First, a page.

Changing Attitude Scotland believes that the fastest way to increase the number of candidates for ministry in Scotland would be for the College of Bishops to revise their guidelines this year to allow those selected for ministry whose vocations have been put on hold because of being in a same-sex marriage to be able to begin training for ministry in the Scottish Episcopal Institute in autumn 2016. We also believe it is a matter of justice that those clergy who have been told by our bishops that they risk losing their vocation, livelihood and home if they get married to their partners should be able to marry freely according to the law of the land.

Statement on the Primates’ Meeting 2016 from Changing Attitude Scotland


Changing Attitude Scotland welcomes the opportunity to comment on the official statement from the Primates’ Meeting of the Anglican Communion in 2016.

It is a matter of regret that the US based Episcopal Church has been told it cannot represent the Anglican Communion on interfaith and ecumenical bodies and also that the US church cannot vote in deliberations within the communion for three years where matters of polity and doctrine are being discussed. This will particularly include the Anglican Consultative Council a body which only meets every two or three years. We note that very few motions are presented at the Anglican Consultative Council which actually deal with matters of doctrine or polity and whilst regretting the snub to the US based church believe that its involvement within the life of the Communion will remain substantial.

It appears that the Anglican Communion has applied sanctions to itself rather than to the US based Episcopal Church and there is little logic to be found in limiting in any way the ability of the Anglican Consultative Council to be consultative.

Rather than seeing the “sanctions” being applied to the US based Episcopal Church as that church being sent to the naughty step for three years, Changing Attitude Scotland believes that it is possible that in time this may be seen as the emergence of a group of provinces in which the full inclusion of LGBT people will be an unquestioned badge of honour. We will work for the Scottish Episcopal Church to join such a grouping. Over the last few years in Scotland we have seen public opinion change from being broadly suspicious of gay and lesbian people to public opinion being broadly supportive of gay and lesbian people. We believe that we see the same thing happening across the world and that this change is unstoppable. The acknowledgement that it was merely a majority of Primates who shared in reaffirming the definition of marriage as being exclusively between one man and one woman for life indicates that change is already present at every level within the Anglican Communion. The views that we have championed are now held by Anglican Primates.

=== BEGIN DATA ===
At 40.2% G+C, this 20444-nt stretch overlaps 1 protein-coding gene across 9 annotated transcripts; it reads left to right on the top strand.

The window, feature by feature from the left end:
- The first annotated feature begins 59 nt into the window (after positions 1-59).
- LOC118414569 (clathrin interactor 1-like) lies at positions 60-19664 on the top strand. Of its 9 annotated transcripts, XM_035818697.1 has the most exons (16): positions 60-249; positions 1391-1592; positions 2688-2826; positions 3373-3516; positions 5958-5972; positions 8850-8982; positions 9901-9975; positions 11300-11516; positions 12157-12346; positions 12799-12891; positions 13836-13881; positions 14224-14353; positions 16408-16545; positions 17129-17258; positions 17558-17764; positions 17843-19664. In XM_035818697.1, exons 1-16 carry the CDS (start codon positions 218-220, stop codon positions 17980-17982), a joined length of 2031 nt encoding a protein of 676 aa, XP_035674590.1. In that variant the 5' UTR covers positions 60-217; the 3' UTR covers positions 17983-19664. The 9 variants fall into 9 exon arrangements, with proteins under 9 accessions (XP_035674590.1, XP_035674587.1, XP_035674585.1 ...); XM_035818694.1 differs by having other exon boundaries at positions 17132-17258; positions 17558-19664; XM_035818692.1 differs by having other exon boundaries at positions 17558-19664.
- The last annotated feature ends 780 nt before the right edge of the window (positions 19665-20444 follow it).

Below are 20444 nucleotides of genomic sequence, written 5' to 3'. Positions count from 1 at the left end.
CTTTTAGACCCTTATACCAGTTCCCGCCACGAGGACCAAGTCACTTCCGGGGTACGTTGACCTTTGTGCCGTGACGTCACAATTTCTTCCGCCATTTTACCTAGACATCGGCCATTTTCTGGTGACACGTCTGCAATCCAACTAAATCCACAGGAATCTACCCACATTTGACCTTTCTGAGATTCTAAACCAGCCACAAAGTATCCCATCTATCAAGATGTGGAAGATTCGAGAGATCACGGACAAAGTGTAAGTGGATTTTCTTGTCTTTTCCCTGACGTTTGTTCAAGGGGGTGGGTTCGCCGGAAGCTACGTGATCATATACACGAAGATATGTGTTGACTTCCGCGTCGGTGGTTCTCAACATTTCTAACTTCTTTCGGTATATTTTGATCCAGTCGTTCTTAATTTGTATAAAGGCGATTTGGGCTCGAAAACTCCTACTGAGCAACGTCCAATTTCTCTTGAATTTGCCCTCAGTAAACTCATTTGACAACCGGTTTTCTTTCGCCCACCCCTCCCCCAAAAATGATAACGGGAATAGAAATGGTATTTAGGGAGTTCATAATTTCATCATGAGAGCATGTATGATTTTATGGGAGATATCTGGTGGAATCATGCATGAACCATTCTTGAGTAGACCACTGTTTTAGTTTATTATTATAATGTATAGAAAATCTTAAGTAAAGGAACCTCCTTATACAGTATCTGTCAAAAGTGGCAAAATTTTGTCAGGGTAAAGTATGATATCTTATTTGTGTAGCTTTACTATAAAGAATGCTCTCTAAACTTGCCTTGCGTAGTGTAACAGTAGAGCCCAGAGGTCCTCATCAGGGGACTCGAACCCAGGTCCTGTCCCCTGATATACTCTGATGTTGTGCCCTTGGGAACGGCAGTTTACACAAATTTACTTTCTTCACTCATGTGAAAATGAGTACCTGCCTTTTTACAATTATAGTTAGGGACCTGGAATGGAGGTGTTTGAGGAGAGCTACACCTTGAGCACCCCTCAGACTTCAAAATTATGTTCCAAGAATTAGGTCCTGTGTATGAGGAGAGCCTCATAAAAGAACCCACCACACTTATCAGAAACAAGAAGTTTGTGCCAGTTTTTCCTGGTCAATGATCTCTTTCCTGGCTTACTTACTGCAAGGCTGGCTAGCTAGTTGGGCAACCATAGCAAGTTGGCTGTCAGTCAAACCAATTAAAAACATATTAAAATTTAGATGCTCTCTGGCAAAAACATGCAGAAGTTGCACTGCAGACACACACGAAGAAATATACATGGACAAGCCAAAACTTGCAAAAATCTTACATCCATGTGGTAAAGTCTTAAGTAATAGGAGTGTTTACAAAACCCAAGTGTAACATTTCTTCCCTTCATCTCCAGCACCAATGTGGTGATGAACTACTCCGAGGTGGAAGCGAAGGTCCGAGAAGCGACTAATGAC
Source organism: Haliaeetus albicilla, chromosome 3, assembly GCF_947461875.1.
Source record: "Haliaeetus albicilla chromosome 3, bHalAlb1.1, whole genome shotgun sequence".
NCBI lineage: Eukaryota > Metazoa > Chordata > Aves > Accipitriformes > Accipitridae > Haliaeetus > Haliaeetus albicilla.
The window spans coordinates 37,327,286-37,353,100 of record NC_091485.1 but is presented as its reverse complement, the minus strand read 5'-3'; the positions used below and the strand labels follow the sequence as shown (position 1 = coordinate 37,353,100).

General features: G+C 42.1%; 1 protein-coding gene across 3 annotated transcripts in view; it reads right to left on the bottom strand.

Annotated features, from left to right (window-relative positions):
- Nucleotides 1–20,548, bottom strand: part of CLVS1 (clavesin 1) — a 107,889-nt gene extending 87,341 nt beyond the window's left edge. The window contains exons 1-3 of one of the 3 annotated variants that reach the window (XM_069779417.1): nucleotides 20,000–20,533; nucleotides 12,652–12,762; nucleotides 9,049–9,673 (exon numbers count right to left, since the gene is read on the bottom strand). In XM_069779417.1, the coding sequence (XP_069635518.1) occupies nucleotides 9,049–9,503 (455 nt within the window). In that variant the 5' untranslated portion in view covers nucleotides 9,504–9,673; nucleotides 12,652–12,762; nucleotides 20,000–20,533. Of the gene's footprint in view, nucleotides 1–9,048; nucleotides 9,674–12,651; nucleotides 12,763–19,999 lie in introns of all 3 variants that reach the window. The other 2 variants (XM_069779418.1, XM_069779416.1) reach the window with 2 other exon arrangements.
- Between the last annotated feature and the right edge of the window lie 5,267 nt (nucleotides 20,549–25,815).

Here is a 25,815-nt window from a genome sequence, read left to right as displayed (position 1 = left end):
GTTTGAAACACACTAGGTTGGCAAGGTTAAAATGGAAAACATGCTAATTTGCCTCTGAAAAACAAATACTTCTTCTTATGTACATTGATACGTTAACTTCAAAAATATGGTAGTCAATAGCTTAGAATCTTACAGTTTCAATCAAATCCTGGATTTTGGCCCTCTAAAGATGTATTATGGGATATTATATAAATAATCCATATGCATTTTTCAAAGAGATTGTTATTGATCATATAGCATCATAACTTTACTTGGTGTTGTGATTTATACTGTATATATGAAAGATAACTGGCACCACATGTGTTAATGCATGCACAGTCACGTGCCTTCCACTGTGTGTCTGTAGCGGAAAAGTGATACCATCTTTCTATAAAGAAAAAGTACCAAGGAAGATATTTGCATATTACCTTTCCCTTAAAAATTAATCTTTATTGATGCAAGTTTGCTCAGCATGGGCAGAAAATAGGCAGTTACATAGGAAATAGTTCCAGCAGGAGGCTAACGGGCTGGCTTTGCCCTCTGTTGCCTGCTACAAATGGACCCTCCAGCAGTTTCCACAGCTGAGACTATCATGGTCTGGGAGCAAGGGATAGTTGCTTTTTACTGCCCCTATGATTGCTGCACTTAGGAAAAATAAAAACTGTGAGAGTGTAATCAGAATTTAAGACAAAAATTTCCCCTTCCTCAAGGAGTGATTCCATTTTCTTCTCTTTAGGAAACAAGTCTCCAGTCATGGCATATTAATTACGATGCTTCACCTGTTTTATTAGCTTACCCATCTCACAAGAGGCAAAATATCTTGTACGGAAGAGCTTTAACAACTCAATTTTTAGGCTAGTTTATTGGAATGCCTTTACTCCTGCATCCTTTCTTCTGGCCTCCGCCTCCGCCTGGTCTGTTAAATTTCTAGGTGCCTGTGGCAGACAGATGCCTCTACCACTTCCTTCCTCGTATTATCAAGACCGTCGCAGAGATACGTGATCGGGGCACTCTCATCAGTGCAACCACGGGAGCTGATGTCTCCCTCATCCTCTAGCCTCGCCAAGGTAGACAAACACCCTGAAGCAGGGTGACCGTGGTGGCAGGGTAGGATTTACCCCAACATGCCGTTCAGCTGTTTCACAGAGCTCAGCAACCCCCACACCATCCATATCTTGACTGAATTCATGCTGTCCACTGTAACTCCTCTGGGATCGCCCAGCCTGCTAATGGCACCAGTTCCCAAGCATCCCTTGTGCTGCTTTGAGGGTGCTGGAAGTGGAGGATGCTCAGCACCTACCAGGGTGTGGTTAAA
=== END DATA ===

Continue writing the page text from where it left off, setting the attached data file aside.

At one time all Anglican Communion statements were predicated on the view that the only understanding of marriage was that it was exclusively between a man and a woman and that only that view could ever be held with integrity by godly Christians. In the statement from the Primates’ Meeting of 2016 this is suddenly acknowledged no longer to be the case.

We are pleased that all members of the Anglican Communion remain members of the Anglican Communion and note that the Primates have made no mention of the so-called Anglican Church of North America.

The Primates acknowledge that it is possible that other provinces may follow the US based Episcopal Church in allowing same-sex couples to marry in church. It is our hope that Scotland will become one of the first to do so and that many others will subsequently follow.

Prayers for the Primates’ Meeting 2016

The Archbishop of Canterbury has called for Anglicans to pray during the meeting of Primates in Canterbury in January 2016.